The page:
nep-mon New Economics Papers
on Monetary Economics
Issue of 2020‒12‒14
24 papers chosen by
Bernd Hayo
Philipps-Universität Marburg

  1. The Financial Accelerator in the Euro Area: New Evidence Using a Mixture VAR Model By Hamza Bennani; Matthias Neuenkirch
  2. Impulse response analysis in conditional quantile models with an application to monetary policy By Dong Jin Lee; Tae-Hwan Kim; Paul Mizen
  3. Asymmetric Shocks, Real Exchange Rate Distortions and Options for the Second Monetary Zone in West Africa By Chukwuma Agu; Uchenna Alexander Nnamani
  4. Short-term determinants of bilateral exchange rates: A decomposition model for the Swiss franc By Fabian Fink; Lukas Frei; Oliver Gloede
  5. How New Fed Corporate Bond Programs Dampened the Financial Accelerator in the COVID-19 Recession By Michael D. Bordo; John V. Duca
  6. Preference Heterogeneity and Optimal Monetary Policy By Uras, Burak; van Buggenum, Hugo
  7. Credit Risk and the Transmission of Interest Rate Shocks By Berardino Palazzo; Ram Yamarthy
  8. The Determinants of Consumers’ Inflation Expectations: Evidence from the US and Canada By Charles Bellemare; Rolande Kpekou Tossou; Kevin Moran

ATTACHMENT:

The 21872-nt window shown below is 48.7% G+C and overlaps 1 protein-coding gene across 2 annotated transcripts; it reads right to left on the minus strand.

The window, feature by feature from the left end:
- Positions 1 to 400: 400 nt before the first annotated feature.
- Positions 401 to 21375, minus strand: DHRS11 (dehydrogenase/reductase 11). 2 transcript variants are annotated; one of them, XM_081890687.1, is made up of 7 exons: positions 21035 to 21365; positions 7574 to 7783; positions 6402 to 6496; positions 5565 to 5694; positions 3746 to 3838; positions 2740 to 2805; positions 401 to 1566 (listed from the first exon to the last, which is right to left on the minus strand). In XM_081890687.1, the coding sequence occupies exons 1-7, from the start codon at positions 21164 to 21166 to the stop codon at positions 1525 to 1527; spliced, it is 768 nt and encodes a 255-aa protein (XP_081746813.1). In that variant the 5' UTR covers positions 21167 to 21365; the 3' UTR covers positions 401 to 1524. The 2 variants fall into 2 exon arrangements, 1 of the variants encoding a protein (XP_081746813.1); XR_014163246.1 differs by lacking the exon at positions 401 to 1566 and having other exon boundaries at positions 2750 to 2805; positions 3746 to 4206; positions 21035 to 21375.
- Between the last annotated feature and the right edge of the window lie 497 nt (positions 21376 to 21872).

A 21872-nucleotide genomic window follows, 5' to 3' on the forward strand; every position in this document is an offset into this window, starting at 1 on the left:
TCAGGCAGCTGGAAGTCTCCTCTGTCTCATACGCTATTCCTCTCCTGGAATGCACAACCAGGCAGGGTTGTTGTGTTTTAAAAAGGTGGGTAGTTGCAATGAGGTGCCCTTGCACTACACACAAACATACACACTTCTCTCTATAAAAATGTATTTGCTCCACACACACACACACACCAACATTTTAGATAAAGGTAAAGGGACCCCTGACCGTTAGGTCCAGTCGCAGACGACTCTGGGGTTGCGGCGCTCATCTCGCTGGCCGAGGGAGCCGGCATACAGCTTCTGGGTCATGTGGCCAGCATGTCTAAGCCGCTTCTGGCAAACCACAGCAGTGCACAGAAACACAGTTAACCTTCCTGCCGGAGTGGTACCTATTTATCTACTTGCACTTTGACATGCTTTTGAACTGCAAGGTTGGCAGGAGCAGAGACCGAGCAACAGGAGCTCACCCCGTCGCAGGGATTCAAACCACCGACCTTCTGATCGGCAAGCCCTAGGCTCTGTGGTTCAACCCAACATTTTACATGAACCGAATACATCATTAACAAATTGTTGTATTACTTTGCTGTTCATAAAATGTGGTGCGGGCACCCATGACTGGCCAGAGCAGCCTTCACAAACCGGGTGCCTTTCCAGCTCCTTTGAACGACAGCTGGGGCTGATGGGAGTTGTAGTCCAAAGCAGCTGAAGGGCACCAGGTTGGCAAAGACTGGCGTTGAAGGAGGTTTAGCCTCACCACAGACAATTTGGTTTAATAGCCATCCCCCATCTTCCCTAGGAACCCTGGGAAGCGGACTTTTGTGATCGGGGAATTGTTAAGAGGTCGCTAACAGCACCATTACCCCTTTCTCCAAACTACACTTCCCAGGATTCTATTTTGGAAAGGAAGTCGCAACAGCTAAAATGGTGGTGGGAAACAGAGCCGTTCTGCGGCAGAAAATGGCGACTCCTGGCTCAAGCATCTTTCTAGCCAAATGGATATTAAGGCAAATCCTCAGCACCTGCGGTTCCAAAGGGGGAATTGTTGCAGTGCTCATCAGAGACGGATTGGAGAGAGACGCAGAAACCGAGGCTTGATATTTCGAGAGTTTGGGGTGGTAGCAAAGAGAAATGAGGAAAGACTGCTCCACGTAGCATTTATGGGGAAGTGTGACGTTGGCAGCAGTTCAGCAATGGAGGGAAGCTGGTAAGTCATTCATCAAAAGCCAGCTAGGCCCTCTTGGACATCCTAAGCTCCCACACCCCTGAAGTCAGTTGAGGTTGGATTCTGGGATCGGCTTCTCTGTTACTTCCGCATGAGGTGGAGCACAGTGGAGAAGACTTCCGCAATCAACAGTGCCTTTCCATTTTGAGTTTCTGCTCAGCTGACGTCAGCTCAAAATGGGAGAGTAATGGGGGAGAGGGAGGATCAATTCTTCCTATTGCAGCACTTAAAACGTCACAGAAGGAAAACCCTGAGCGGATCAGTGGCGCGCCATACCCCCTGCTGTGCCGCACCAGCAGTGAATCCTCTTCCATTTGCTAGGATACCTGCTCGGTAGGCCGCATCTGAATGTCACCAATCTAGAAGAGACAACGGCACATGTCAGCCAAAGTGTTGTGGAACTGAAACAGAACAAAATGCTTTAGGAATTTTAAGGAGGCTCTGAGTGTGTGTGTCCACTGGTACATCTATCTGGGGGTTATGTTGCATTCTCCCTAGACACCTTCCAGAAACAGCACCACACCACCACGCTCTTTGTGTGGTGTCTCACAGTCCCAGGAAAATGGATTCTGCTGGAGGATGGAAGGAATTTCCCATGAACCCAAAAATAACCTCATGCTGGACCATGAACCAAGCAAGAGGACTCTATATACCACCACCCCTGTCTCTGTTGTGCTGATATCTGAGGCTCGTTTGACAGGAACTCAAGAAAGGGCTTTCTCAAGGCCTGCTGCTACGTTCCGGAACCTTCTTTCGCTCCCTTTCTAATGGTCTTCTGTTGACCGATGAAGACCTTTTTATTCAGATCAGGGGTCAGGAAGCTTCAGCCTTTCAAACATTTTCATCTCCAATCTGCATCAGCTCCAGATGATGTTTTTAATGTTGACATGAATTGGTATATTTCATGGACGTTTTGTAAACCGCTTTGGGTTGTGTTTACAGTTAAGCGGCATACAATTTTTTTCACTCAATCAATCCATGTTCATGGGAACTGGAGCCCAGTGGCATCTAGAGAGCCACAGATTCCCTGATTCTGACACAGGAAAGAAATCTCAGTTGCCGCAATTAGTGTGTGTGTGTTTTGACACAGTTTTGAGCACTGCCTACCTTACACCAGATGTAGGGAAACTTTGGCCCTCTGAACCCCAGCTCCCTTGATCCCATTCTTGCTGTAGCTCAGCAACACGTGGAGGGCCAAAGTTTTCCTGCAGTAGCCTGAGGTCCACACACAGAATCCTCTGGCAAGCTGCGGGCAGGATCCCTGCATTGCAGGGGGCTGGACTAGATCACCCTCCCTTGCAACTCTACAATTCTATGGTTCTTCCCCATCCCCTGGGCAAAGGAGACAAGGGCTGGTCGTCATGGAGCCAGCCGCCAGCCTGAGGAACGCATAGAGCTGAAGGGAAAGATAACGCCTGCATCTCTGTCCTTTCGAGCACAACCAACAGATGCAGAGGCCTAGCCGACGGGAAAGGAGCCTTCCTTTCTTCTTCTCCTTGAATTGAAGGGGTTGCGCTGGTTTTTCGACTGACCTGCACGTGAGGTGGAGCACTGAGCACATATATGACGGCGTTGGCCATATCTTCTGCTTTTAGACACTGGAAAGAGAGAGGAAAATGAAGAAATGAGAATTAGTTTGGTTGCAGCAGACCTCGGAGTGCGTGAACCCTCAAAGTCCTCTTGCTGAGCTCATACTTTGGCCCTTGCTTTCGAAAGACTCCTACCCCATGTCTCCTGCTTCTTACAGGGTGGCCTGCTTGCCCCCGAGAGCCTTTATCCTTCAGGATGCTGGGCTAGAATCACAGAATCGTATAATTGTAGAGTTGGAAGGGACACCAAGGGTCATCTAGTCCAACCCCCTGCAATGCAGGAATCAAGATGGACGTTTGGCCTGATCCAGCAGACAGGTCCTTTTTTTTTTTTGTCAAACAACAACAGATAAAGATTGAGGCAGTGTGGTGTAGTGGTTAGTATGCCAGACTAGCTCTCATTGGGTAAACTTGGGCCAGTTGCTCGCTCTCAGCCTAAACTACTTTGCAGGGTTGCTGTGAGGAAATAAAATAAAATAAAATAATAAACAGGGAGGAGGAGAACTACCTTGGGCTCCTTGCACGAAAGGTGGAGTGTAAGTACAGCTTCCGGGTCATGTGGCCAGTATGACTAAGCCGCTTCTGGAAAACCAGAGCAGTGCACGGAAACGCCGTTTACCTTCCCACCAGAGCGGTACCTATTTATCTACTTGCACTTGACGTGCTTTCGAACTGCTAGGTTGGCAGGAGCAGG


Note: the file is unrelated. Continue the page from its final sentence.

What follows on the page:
9. Liquidity in resolution: comparing frameworks for liquidity provision across jurisdictions By Grund, Sebastian; Nomm, Nele; Walch, Florian
  10. Central Bank Communication: Information and Policy shocks By Ostapenko, Nataliia
  11. Complementaries and Tensions between Monetary and Macroprudential Policies in an Estimated DSGE Model (Application to Slovenia) By Lenarčič, Črt
  12. Financial stability policies and bank lending: quasi-experimental evidence from Federal Reserve interventions in 1920-21 By Rieder, Kilian
  13. Inherited Dollarization: Persistence of US Dollar Pricing in Consumer Goods Markets By María Victoria Landaberry; Miguel Mello
  14. The emergence of money: a dynamic analysis By Maurizio Iacopetta
  15. How the Federal Reserve's Central Bank Swap Lines Have Supported U.S. Corporate Borrowers in the Leveraged Loan Market By Annie McCrone; Ralf R. Meisenzahl; Friederike Niepmann; Tim Schmidt-Eisenlohr
  16. The natural rate of interest for an emerging economy: the case of Uruguay By Elizabeth Bucacos
  17. Asymmetric Monetary Policy Transmission in India:Does Financial Friction Matter? By Ranjan Kumar Mohanty; N R Bhanumurthy
  18. Institutions, Liquidity Preference, and Reserve Asset Holding in the Eurozone Core and Periphery Before and After Crises: Some Stylized Facts By Eichacker, Nina
  19. An asymmetrical overshooting correction model for G20 nominal effective exchange rates By Frédérique Bec; Mélika Ben Salem
  20. On the Purchasing Power of Money in an Exchange Economy By Radwanski, Juliusz
  21. Communication, Information and Inflation Expectations By Fernando Borraz; Miguel Mello
  22. Interest rate pass-through and bank risk-taking under negative-rate policies with tiered remuneration of Central Bank Reserves By Christoph Basten; Mike Mariathasan